Sports like basketball are well-supported at schools around Southeast Alaska. But in Skagway, the superintendent and school board have made a deliberate effort to extend activities beyond athletics.
In the past two years, the 90-student school has increased the number of academic extra-curriculars offered. Those activities benefit students in ways similar to sports — with travel, competition and a boost to students’ self-confidence.
If there’s one team Skagway School is known for, it’s robotics. Sophomore Denver Evans says being on the robotics team for three years in middle school helped her in an unexpected way.
“I was an extremely shy kid,” she said. “We had to give our presentation to a room of 200 or 300 people. And getting up on stage was petrifying. But now I have no problem speaking in front of people, and my little sister is the same way.”
“I really think it’s opening me up so I can be more out there,” said Denver’s little sister, Peyton Rodig, who is in 6th grade. “‘Cause I used to really be like, not wanting to talk to anybody.”
This Rodig’s second year on the hugely successful robotics team, which is part of the FIRST Lego League. Her mother is the head coach this year.
“Well our team’s gotten a reputation in Juneau,” said assitant coach Greg Clem. “We are the ones that the other teams go out to outdo.”
Clem says the Skagway team has won the regional competition in Juneau several times, and then gone on to place well at nationals and internationals. They placed second at the state-wide robotics competition in Anchorage this year, and they’ll be traveling to the national competition in California soon.
Clem has seen the impact robotics has had on his son Dawson.
“He started out as the introvert over behind the table not wanting to be part of it,” Clem said. “And now he’s a big part of the team. The little shy, stand-off — you can’t do that.”
The success of robotics has set a good precedent for the school to try out other academic extracurriculars. The school registered in the Scripps Spelling Bee this year. Last year, the high school started a poetry competition. And also this year, students who enjoy math can compete in a program called Math Counts.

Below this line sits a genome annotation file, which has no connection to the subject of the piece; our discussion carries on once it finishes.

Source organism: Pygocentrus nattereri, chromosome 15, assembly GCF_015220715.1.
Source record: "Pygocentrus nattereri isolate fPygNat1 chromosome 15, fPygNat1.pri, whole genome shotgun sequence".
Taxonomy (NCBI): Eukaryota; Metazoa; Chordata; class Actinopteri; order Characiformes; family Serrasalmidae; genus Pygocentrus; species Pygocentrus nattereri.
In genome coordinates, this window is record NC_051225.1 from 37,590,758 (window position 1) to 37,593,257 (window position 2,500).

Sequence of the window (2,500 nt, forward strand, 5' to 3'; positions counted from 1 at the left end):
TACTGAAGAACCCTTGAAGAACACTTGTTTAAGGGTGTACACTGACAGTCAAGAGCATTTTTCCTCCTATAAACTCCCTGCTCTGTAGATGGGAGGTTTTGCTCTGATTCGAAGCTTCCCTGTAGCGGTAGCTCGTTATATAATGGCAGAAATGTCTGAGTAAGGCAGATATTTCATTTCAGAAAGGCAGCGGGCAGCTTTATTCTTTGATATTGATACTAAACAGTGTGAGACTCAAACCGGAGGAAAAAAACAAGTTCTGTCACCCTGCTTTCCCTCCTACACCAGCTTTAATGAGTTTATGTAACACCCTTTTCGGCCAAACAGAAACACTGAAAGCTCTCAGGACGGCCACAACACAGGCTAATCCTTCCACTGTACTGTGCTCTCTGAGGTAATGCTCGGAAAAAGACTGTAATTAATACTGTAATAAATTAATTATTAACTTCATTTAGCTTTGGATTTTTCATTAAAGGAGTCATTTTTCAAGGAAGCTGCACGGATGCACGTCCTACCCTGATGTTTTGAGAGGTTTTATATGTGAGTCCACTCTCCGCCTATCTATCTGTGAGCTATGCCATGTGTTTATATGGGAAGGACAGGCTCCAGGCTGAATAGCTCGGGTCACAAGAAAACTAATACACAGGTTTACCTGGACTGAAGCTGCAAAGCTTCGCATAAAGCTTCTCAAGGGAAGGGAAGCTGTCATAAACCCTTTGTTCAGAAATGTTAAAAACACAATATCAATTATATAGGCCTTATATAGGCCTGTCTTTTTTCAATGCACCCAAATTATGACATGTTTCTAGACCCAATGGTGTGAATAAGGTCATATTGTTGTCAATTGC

Skagway School Board President John Hischer says the board has made it a priority to encourage academic competitions. He says they help reinforce what students learn in class.
“When you think about your school experience, what are the things that you remember most?” Hischer said. “It’s not usually what you learn in a textbook, it’s when you go out and apply it in the real world or apply it in a competition.”
“I decided to compete because I just love spelling,” said 5th grader Tatum Sager. “Whenever I’m in my spelling class I always look forward to spelling.”
Sager won the school spelling bee this year, but she and the second place winner aren’t able to travel to the state competition. So, Callia Feilding, the third place winner, will go to Anchorage instead.
Another person traveling to a state competition soon is high school junior Al Weber. She’ll recite poems including “Life Cycle of Common Man” by Howard Nemerov at the Poetry Out Loud event in Anchorage.
“[The poem] actually made sense to me, like it sounded like a story in my head,” Weber said. “So, I went with it, because that’s what poems should be, they should be stories.”
Kent Fielding is the teacher who organized the Poetry Out Loud program at Skagway School. He’ll also be the coach for DDF — Drama, Debate and Forensics. That’s an extracurricular that Skagway School is bringing back next year after a few years without it.
With so many activities, and only about 90 students, School Board president Hischer says there is one concern.
“What I see [as] the big danger is kids spreading themselves too thin with so many things,” Hischer said.
That could be a problem as the school adds DDF to its list of options. But Superintendent Josh Coughran says they might remedy that by making DDF an elective class during the school-day instead of an after-school program.
“That way they can devote that time and energy it takes to be really good at DDF while still supporting teammates on, say, a vollyball or wrestling team.”
Coughran says the financial burden of activities hasn’t been a problem for the school district. He says the community is very supportive when teams need to fundraise for travel expenses.
“If there’s anything that I’ve learned about Skagway over the years it’s that they’re gonna find a way to get it done,” Coughran said.
Sixth grader Peyton Rodig says she’s found that two of her favorite activities — basketball and robotics — have something in common.
“You’re getting exercise in basketball, but you’re exercising your brain in robotics.”